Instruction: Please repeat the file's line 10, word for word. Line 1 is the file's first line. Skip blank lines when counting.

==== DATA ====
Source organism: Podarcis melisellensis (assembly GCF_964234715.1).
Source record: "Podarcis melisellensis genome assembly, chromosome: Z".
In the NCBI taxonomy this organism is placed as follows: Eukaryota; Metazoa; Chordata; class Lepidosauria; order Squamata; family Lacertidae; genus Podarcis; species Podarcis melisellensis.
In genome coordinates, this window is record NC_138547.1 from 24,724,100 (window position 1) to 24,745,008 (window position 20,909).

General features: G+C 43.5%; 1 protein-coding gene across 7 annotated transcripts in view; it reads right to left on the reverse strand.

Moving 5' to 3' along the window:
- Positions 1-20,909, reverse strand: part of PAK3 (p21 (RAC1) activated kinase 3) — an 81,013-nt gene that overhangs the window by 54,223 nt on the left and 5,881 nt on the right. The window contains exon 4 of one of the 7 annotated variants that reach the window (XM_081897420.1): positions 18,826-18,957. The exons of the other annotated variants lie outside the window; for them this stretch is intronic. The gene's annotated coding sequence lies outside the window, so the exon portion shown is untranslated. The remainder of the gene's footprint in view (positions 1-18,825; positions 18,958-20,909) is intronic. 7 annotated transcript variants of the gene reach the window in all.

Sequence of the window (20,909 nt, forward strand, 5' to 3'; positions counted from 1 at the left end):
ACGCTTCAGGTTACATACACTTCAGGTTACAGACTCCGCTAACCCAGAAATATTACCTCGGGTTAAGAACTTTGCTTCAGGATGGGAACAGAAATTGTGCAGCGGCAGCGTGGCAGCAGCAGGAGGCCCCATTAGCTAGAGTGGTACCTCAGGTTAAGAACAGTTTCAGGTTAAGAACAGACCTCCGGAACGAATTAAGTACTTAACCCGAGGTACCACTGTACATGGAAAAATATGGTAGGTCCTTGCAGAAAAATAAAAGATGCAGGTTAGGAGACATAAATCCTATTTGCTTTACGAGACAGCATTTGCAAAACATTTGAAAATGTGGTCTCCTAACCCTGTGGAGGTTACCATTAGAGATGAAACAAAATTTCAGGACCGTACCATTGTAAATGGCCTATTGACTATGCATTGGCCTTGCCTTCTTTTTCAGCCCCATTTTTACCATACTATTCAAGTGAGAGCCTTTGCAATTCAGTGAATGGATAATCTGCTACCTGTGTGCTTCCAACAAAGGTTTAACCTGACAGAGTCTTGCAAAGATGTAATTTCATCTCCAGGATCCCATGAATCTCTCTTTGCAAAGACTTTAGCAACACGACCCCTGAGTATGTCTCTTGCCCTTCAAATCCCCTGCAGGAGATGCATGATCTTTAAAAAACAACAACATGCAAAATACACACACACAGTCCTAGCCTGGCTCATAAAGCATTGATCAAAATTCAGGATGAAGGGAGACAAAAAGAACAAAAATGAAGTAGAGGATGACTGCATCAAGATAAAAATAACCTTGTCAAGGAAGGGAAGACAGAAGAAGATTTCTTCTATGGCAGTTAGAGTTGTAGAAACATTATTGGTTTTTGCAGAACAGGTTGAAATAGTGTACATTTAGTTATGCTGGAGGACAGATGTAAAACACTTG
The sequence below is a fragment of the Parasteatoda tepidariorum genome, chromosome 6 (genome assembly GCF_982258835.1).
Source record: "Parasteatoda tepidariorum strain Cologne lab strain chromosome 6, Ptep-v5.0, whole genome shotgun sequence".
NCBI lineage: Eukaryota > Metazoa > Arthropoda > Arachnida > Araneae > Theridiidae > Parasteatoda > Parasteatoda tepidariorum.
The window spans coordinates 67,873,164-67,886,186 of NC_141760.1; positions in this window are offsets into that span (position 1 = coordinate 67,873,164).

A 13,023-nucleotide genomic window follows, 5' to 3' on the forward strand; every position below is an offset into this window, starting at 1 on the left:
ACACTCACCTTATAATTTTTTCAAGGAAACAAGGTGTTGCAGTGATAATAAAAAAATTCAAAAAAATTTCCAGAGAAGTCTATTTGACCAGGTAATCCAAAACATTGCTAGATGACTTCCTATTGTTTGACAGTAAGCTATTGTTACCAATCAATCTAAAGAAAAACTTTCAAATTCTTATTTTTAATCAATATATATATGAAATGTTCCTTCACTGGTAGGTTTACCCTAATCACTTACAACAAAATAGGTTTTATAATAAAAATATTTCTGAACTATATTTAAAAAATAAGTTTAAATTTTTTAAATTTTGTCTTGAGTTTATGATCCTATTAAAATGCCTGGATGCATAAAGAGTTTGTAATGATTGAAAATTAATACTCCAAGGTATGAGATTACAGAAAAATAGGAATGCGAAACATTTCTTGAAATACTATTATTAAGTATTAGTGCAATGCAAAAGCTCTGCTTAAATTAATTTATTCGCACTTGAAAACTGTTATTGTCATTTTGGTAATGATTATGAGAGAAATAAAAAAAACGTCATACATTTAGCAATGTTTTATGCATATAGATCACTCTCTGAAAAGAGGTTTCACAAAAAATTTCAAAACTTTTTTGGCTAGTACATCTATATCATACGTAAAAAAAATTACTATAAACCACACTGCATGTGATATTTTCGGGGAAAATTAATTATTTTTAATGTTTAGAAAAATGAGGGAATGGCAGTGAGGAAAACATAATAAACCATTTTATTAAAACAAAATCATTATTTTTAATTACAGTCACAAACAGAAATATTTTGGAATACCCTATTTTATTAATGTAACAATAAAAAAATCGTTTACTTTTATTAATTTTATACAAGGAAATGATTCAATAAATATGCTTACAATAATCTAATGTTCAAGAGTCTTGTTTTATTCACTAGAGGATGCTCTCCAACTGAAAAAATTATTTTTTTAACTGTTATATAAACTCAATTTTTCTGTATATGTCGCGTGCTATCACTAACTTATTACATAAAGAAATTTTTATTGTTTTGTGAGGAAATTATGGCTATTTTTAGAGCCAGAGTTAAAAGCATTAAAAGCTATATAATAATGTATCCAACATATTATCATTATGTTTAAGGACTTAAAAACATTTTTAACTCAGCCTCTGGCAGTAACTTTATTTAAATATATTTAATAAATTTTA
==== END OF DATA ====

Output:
The sequence below is a fragment of the Parasteatoda tepidariorum genome, chromosome 6 (genome assembly GCF_982258835.1).